The Pandemic Has Spiked Our Blood Pressure

Photo: Peter Dazeley/Getty Images

I hate when people say this to me, but: You probably need to calm down. On Monday, new research published in Circulation observed that blood-pressure measurements among adults in the U.S. rose significantly last year, especially among women. After a year marked by immeasurable grief, burnout, diminishing savings accounts, and an ever-mutating virus looming over our heads, I can’t say that I’m surprised.

Dr. Luke Laffin, the lead study author, knew that the pandemic had rewritten everyone’s day-to-day lifestyles — less regular health care, less exercise and sleep, and bigger wine pours — and he and fellow researchers wanted to know if the pandemic was also changing blood pressure. As it turns out, it was, and not for the better. While blood-pressure measurements didn’t fluctuate much from 2019 into early 2020, the pandemic months of April to December 2020 saw a significant increase in systolic and diastolic blood-pressure measurements. (Systolic blood pressure measures the pressure exerted by a beating heart; it’s the top number on your blood-pressure readings. Diastolic pressure measures the pressure in your arteries between the beats — the bottom number.)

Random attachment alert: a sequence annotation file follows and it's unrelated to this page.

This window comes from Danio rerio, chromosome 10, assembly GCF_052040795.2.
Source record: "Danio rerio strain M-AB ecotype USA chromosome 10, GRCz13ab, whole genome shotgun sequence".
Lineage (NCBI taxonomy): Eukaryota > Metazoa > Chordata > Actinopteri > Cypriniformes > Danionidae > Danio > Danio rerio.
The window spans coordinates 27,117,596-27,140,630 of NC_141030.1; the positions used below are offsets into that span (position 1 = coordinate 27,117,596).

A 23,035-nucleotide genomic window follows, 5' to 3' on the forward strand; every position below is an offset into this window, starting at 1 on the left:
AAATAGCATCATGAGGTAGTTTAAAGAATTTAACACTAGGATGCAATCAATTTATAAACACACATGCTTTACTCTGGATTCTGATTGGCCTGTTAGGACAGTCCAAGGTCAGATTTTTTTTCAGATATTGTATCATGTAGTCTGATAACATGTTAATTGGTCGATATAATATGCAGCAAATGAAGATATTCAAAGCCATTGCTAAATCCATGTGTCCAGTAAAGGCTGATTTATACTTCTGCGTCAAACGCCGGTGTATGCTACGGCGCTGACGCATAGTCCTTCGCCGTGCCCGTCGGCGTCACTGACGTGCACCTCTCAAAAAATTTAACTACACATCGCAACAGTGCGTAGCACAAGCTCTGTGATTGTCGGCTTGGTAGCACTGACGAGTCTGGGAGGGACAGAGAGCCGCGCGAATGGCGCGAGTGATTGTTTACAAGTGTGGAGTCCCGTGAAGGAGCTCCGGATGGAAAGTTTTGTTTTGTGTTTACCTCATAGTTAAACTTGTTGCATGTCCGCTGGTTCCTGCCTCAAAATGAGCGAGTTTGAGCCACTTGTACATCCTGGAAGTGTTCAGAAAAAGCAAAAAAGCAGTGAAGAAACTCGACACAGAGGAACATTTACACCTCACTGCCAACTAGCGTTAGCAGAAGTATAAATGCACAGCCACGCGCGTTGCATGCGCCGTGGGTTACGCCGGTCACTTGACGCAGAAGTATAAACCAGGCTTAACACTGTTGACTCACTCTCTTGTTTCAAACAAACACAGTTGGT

The study of more than a half-million adults found that though both men and women experienced higher blood pressure, women saw larger increases all around. Researchers can’t confirm the reason for the disparity, but they have some guesses, pointing to data that the pandemic has placed a disproportionate burden on women, particularly women who work outside the home. Researchers concluded that the rise was “multifactorial” and emphasized that major contributing factors may include chronic stress and a lack of care: Many people have “lost contact” with the health-care system during the pandemic months and have neglected their personal health outside of explicitly COVID-related issues.

But increased blood pressure is an issue whose effects will linger long after the pandemic. High blood pressure, which tends to disproportionately affect Black Americans, can cause damage to blood vessels and arteries as well as to vital organs, like the heart, brain, kidneys, and eyes, and can cause heart attacks, heart failure, and strokes.

Anyway, if you’re reading this, now is probably a good time to unclench your jaw. Maybe even do a little wiggle?

The Pandemic Has Spiked Our Blood Pressure